Like the junction between the cable passageway 20 and the access opening 16, the junction between the cable passageway 20 and the hollow interior of the stand 132 can be designed to facilitate installation and removal of the cables. For example,in some embodiments, when the cable-passageway hatch 34 and the stand door 134 are open, the cable passageway 20 and the portion of the hollow interior of the stand 132 adjacent the cable passageway 20 are fully uncovered and contain no closed spacesthrough which cables must be threaded. In embodiments that do have closed spaces through which the cables must be threaded, particularly in the upper portion of the stand 132, these closed spaces can be formed without sharp corners.

In some disclosed embodiments, the cable passageway 20 is extended with an external cable passageway extension. Extension of the cable passageway 20 is useful, for example, to route the cables to equipment at a distant location. It also can beuseful to prevent a stand 132 positioned at the end of the cable passageway 20 from interrupting the continuity of the top surface of the lift station cover. The top surface of the lift station cover may need to be uninterrupted, for example, to allowvehicles to drive over the lift station cover. In some disclosed embodiments, the cable passageway 20 is extended with modular sections. These modular sections can be connected, for example, at bolt plates located at the ends of each section. Angledand curved sections can be used to route the extension to locations that are not aligned with the end of the cable passageway 20. Angled and curved sections also can be used to route the extension around obstacles.

Vent

For certain applications, it may be necessary to vent gases from the interior of the lift station well. Venting, for example, can prevent toxic or flammable gases from building up to dangerous levels within the lift station well. Venting alsocan be useful for equilibrating the air pressure inside the lift station well with the air pressure of the outside environment.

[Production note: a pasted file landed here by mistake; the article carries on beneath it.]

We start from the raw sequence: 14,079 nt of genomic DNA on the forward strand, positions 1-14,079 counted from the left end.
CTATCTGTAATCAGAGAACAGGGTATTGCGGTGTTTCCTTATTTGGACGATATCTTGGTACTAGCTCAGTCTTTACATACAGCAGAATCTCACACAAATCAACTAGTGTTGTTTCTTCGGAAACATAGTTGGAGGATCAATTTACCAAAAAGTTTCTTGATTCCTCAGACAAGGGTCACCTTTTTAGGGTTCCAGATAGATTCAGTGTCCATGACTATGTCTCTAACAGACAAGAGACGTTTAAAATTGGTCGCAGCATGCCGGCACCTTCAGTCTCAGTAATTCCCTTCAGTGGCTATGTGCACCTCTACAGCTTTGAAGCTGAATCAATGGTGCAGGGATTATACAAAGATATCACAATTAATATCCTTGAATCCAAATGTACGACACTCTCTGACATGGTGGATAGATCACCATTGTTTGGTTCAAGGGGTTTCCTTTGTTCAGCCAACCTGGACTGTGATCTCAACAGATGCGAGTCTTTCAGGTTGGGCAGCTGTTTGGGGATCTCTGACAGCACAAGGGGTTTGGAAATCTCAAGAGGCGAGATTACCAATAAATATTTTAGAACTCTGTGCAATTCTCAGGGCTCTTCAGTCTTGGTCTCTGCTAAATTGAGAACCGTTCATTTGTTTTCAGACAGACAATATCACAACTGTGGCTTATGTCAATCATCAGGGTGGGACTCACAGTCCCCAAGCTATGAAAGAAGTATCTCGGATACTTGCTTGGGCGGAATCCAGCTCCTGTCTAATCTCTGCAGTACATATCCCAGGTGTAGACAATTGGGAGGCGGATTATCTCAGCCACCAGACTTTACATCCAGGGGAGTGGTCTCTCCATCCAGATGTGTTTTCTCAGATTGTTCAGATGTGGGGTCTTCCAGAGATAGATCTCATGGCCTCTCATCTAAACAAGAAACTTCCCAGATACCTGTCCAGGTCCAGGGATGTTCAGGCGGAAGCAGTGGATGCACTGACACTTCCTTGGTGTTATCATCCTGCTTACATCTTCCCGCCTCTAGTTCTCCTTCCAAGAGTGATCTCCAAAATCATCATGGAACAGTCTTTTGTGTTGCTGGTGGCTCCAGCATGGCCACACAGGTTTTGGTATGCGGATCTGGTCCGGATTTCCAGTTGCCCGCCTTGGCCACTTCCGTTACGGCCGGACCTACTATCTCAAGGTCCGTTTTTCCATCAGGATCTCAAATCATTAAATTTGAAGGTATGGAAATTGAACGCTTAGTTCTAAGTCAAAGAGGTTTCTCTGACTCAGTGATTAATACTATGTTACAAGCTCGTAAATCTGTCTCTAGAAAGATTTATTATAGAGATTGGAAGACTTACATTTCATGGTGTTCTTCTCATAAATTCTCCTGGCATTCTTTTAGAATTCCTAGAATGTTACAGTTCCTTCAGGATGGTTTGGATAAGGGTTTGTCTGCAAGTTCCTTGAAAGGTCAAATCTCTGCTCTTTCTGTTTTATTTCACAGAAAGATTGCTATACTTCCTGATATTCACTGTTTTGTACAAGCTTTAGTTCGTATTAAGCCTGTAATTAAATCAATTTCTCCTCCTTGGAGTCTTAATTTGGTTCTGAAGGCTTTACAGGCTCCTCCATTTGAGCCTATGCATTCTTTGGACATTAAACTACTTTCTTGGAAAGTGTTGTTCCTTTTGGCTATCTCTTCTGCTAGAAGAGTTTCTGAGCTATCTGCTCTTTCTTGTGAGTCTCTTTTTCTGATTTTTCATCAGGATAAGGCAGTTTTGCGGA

Some embodiments of the disclosed lift station cover include a vent 18. Certain fire codes impose extra restrictions on equipment positioned less than a specified distance, such as 60 inches, from a lift station vent. Some disclosed embodimentsare configured so that the vent 18 is separated from electrical equipment. For example, in some disclosed embodiments, the vent 18 is spaced from the cable passageway 20. The vent 18 and the cable passageway 20, for example, can be positioned onopposite sides of the access opening 16. Separating the vent 18 from the cable passageway 20 can be helpful because the cable passageway 20 carries electrical cables and typically is located near external electrical equipment, such as the disconnect box126.

The vent 18 in disclosed embodiments typically is a passive vent, particularly if flammable gases are being vented. Fans and other equipment can be used, but may need to be explosion-proof to comply with applicable fire codes.

Shell Assembly

Some disclosed embodiments of the lift station cover include a shell assembly.

The shell assembly can include all of the elements of the disclosed lift station cover other than the support structure. The support structure typically is the poured concrete structure surrounding the shell assembly. The shell assembly can beprefabricated under controlled conditions to achieve a level of quality that would be difficult to achieve in the field. Prefabricating the shell assembly also significantly reduces the cost of installation. The support structure can be prefabricatedwith the shell assembly or poured at the installation site. Pouring the support structure at the installation site requires little precision and can reduce the cost of transportation.

The shell assembly can be a single structure or it can be a combination of several separate structures. In some disclosed embodiments, the shell assembly includes a cable passageway shell, an access-opening shell and a vent shell. These, inturn, can be further divided. The cable-passageway shell and the vent shell can be bolted to the access-opening shell, such as on opposite sides of the access opening shell.

The cable-passageway shell typically has a closed bottom, while the access-opening shell and the vent shell typically have open bottoms. The access-opening shell and the vent shell can have walls extending vertically with heights approximatelyequal to the intended height of the support structure.